Transcultural Harp?

Henry Derozio’s poem The Harp of India depicts an individual who is at their lowest point and ends with the hope of turning it around. While that is a general idea of the poem it actually goes beyond that if you consider the historical context. India, just like Ireland, had faced a multitude of challenges brought out by their colonizers. While enduring these attacks it made not only an individual but also a country silent. The title being a Harp symbolizes the lively melody so when Derozio suggests that there’s a silent country it represents silence in politics and culture. As stated, “Unstrung for ever, must thou there remain;/ Thy music once was sweet — who hears it now?” (2-3). The Harp is originally a symbol in Ireland to represent their fight for survival and adapting in a changing society. Since the poem brings up silence it may represent India not having their own sense of identity and having problems in standing out such as the melodies of a harp.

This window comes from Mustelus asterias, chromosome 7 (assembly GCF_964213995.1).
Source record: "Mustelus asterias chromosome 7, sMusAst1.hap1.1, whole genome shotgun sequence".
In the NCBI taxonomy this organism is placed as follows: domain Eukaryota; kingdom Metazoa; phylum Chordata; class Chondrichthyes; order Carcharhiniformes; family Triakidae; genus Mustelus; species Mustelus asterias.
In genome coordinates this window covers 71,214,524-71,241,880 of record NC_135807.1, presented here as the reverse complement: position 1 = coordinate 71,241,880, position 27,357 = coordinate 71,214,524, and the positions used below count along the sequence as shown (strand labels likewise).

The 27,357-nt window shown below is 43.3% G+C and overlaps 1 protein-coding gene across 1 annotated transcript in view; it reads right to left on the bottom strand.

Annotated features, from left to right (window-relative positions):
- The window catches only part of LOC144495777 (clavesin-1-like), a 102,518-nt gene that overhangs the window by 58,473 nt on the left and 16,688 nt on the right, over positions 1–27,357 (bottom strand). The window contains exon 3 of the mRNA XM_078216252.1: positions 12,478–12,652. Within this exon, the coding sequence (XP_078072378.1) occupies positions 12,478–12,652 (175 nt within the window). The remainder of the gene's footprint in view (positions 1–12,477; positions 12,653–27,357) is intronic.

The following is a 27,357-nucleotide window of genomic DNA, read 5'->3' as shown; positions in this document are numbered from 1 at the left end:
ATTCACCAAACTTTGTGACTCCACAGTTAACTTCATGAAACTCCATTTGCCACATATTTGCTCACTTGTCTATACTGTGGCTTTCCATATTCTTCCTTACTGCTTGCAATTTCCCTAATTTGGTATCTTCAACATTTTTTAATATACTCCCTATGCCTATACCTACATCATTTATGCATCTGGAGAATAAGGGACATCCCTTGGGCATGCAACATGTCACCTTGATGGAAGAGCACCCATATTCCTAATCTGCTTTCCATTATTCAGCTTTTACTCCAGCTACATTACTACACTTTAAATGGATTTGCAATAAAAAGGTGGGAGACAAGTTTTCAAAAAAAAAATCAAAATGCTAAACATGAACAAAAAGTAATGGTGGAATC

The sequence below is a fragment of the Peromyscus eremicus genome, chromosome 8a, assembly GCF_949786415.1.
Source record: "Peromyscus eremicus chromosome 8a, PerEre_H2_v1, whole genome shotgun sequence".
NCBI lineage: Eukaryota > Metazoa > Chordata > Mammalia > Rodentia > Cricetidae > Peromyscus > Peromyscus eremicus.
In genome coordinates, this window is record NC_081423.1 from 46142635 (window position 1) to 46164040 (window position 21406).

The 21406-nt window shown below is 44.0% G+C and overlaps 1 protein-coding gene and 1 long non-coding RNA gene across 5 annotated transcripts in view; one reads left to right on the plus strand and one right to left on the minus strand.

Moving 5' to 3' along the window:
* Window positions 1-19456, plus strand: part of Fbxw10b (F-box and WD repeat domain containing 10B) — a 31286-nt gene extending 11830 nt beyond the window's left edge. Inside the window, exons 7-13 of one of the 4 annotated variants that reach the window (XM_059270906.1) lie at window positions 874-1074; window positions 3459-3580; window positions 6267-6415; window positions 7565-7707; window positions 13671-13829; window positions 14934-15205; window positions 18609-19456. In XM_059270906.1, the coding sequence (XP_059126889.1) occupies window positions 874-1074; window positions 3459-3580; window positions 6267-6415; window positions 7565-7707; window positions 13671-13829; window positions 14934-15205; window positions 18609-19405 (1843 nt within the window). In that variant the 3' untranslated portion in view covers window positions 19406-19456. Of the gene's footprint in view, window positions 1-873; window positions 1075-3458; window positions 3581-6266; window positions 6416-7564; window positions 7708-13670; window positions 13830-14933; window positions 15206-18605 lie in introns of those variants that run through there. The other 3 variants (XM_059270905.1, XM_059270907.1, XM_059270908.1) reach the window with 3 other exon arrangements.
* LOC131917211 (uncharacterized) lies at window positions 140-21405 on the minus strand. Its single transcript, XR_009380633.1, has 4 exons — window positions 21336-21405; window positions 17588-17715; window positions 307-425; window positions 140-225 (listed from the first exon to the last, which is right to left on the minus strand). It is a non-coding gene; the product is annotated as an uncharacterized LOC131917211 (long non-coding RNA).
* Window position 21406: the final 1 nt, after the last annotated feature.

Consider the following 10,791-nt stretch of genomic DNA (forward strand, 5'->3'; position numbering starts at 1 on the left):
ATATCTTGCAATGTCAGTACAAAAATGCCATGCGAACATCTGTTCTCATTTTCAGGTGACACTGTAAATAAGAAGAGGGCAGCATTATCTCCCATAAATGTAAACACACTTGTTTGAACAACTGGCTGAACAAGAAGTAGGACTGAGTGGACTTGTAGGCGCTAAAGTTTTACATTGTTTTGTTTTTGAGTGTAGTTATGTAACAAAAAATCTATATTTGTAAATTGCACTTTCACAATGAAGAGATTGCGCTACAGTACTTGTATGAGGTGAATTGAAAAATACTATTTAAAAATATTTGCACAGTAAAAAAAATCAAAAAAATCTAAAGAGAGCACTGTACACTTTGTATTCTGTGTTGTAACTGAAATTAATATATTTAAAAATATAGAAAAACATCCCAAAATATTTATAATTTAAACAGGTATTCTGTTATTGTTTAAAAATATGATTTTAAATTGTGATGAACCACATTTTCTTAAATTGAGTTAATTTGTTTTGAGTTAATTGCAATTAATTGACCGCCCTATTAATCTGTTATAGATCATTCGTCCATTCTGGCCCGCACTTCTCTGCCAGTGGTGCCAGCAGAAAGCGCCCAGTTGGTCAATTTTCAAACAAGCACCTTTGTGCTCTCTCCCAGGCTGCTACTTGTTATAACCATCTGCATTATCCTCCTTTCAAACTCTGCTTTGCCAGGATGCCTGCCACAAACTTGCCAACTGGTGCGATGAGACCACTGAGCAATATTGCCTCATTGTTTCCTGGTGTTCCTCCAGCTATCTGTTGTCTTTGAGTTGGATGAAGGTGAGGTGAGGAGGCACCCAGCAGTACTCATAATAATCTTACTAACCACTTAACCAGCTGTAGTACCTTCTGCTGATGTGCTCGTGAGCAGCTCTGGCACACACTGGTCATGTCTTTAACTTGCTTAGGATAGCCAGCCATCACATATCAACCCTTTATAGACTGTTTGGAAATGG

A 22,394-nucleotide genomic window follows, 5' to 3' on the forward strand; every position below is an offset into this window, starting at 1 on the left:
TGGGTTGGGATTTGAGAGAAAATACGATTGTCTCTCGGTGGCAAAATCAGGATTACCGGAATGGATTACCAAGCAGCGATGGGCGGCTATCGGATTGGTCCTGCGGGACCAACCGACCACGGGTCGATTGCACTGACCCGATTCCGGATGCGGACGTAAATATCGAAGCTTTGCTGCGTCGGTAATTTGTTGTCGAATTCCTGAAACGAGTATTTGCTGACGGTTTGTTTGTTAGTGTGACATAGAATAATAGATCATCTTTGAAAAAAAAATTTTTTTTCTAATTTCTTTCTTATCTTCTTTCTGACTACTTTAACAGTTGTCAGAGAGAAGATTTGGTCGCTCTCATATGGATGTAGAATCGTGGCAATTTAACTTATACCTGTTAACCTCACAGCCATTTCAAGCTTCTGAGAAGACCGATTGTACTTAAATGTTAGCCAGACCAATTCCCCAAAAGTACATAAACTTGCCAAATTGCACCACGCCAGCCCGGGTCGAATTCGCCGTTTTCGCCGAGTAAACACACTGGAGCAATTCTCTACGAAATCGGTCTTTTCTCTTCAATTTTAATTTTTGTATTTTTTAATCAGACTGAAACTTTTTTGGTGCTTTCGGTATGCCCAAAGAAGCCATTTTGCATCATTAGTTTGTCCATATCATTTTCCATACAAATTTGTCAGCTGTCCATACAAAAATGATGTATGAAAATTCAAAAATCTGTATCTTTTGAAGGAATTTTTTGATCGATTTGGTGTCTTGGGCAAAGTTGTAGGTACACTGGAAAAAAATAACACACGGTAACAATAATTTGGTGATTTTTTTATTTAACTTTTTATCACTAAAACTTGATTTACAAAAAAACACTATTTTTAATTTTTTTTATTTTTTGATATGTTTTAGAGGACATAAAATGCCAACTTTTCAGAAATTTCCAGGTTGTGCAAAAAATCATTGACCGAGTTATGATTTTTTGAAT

Having the perspective of silence in the poem suggests that the poem may both extend and complicate history. The issue that the poem meant to address was a country, India, being overrun by Europeans but can the same overshadowing occur with the Harp? While an excellent symbol for Irish identity it also does not directly come from India thus it complicates the history of where they derive their sense of identity. Within the extended history outlook the idea that finding a sense of identity may be challenging suggests that we don’t necessarily know how. We, just like the India people, have been conformed on what it right and wrong in society.

 

– Kristy Frausto

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